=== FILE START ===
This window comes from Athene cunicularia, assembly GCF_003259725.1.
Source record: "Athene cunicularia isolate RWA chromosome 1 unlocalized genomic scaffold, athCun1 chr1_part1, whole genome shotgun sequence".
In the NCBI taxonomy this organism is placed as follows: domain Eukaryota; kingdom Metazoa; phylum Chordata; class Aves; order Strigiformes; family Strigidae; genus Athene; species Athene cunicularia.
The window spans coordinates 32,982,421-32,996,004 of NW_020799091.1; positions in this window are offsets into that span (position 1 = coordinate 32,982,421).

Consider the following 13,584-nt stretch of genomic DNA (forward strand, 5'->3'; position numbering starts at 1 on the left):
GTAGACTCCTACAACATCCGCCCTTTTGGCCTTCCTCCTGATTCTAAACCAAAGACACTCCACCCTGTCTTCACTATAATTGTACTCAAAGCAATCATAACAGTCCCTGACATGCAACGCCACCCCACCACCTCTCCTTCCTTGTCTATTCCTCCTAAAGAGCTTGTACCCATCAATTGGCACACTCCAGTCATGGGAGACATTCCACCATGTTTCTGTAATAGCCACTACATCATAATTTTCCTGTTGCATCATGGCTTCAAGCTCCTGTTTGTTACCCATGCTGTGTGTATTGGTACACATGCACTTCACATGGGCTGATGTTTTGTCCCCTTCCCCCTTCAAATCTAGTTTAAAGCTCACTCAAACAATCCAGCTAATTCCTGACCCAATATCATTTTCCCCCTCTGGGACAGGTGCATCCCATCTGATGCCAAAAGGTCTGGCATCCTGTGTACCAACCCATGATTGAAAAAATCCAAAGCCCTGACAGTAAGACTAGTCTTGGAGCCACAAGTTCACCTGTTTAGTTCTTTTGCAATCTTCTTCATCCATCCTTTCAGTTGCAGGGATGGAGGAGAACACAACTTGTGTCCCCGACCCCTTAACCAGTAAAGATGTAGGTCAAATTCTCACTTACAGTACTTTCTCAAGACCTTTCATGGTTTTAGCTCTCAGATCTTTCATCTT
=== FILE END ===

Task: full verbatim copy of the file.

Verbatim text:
This window comes from Athene cunicularia, assembly GCF_003259725.1.
Source record: "Athene cunicularia isolate RWA chromosome 1 unlocalized genomic scaffold, athCun1 chr1_part1, whole genome shotgun sequence".
In the NCBI taxonomy this organism is placed as follows: domain Eukaryota; kingdom Metazoa; phylum Chordata; class Aves; order Strigiformes; family Strigidae; genus Athene; species Athene cunicularia.
The window spans coordinates 32,982,421-32,996,004 of NW_020799091.1; positions in this window are offsets into that span (position 1 = coordinate 32,982,421).

Consider the following 13,584-nt stretch of genomic DNA (forward strand, 5'->3'; position numbering starts at 1 on the left):
GTAGACTCCTACAACATCCGCCCTTTTGGCCTTCCTCCTGATTCTAAACCAAAGACACTCCACCCTGTCTTCACTATAATTGTACTCAAAGCAATCATAACAGTCCCTGACATGCAACGCCACCCCACCACCTCTCCTTCCTTGTCTATTCCTCCTAAAGAGCTTGTACCCATCAATTGGCACACTCCAGTCATGGGAGACATTCCACCATGTTTCTGTAATAGCCACTACATCATAATTTTCCTGTTGCATCATGGCTTCAAGCTCCTGTTTGTTACCCATGCTGTGTGTATTGGTACACATGCACTTCACATGGGCTGATGTTTTGTCCCCTTCCCCCTTCAAATCTAGTTTAAAGCTCACTCAAACAATCCAGCTAATTCCTGACCCAATATCATTTTCCCCCTCTGGGACAGGTGCATCCCATCTGATGCCAAAAGGTCTGGCATCCTGTGTACCAACCCATGATTGAAAAAATCCAAAGCCCTGACAGTAAGACTAGTCTTGGAGCCACAAGTTCACCTGTTTAGTTCTTTTGCAATCTTCTTCATCCATCCTTTCAGTTGCAGGGATGGAGGAGAACACAACTTGTGTCCCCGACCCCTTAACCAGTAAAGATGTAGGTCAAATTCTCACTTACAGTACTTTCTCAAGACCTTTCATGGTTTTAGCTCTCAGATCTTTCATCTT